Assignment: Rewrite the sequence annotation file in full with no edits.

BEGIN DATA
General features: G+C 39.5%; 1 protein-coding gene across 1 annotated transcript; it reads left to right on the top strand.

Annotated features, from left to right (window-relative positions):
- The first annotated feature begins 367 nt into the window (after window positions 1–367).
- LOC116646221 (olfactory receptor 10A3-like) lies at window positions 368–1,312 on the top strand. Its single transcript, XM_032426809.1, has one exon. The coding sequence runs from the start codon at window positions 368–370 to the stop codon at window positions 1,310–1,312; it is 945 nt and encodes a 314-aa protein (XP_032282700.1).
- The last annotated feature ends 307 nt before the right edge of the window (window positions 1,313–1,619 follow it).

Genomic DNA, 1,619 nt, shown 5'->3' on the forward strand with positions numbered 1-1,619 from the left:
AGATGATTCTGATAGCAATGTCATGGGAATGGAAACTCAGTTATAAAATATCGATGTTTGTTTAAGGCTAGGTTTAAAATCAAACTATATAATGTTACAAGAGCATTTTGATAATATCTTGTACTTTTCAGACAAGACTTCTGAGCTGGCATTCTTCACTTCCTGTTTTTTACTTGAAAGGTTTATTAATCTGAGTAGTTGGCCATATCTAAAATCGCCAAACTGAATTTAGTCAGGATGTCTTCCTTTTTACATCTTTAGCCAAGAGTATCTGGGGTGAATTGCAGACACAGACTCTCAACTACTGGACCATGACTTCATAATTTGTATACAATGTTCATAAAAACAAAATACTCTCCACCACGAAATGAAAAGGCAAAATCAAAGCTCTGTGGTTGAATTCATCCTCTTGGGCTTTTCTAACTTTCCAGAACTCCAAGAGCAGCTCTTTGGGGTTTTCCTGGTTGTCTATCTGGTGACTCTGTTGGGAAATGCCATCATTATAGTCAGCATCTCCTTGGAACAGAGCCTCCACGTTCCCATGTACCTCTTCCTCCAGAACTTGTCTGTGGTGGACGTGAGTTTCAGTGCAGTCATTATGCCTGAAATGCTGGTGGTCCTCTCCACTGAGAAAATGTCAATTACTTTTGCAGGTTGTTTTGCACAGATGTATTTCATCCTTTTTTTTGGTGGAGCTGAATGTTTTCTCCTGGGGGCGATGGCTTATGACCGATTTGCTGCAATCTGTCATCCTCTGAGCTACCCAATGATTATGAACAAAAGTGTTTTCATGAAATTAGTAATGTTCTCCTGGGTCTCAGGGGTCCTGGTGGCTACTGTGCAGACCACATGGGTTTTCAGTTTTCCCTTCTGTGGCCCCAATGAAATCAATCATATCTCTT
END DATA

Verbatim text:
General features: G+C 39.5%; 1 protein-coding gene across 1 annotated transcript; it reads left to right on the top strand.

Annotated features, from left to right (window-relative positions):
- The first annotated feature begins 367 nt into the window (after window positions 1–367).
- LOC116646221 (olfactory receptor 10A3-like) lies at window positions 368–1,312 on the top strand. Its single transcript, XM_032426809.1, has one exon. The coding sequence runs from the start codon at window positions 368–370 to the stop codon at window positions 1,310–1,312; it is 945 nt and encodes a 314-aa protein (XP_032282700.1).
- The last annotated feature ends 307 nt before the right edge of the window (window positions 1,313–1,619 follow it).

Genomic DNA, 1,619 nt, shown 5'->3' on the forward strand with positions numbered 1-1,619 from the left:
AGATGATTCTGATAGCAATGTCATGGGAATGGAAACTCAGTTATAAAATATCGATGTTTGTTTAAGGCTAGGTTTAAAATCAAACTATATAATGTTACAAGAGCATTTTGATAATATCTTGTACTTTTCAGACAAGACTTCTGAGCTGGCATTCTTCACTTCCTGTTTTTTACTTGAAAGGTTTATTAATCTGAGTAGTTGGCCATATCTAAAATCGCCAAACTGAATTTAGTCAGGATGTCTTCCTTTTTACATCTTTAGCCAAGAGTATCTGGGGTGAATTGCAGACACAGACTCTCAACTACTGGACCATGACTTCATAATTTGTATACAATGTTCATAAAAACAAAATACTCTCCACCACGAAATGAAAAGGCAAAATCAAAGCTCTGTGGTTGAATTCATCCTCTTGGGCTTTTCTAACTTTCCAGAACTCCAAGAGCAGCTCTTTGGGGTTTTCCTGGTTGTCTATCTGGTGACTCTGTTGGGAAATGCCATCATTATAGTCAGCATCTCCTTGGAACAGAGCCTCCACGTTCCCATGTACCTCTTCCTCCAGAACTTGTCTGTGGTGGACGTGAGTTTCAGTGCAGTCATTATGCCTGAAATGCTGGTGGTCCTCTCCACTGAGAAAATGTCAATTACTTTTGCAGGTTGTTTTGCACAGATGTATTTCATCCTTTTTTTTGGTGGAGCTGAATGTTTTCTCCTGGGGGCGATGGCTTATGACCGATTTGCTGCAATCTGTCATCCTCTGAGCTACCCAATGATTATGAACAAAAGTGTTTTCATGAAATTAGTAATGTTCTCCTGGGTCTCAGGGGTCCTGGTGGCTACTGTGCAGACCACATGGGTTTTCAGTTTTCCCTTCTGTGGCCCCAATGAAATCAATCATATCTCTT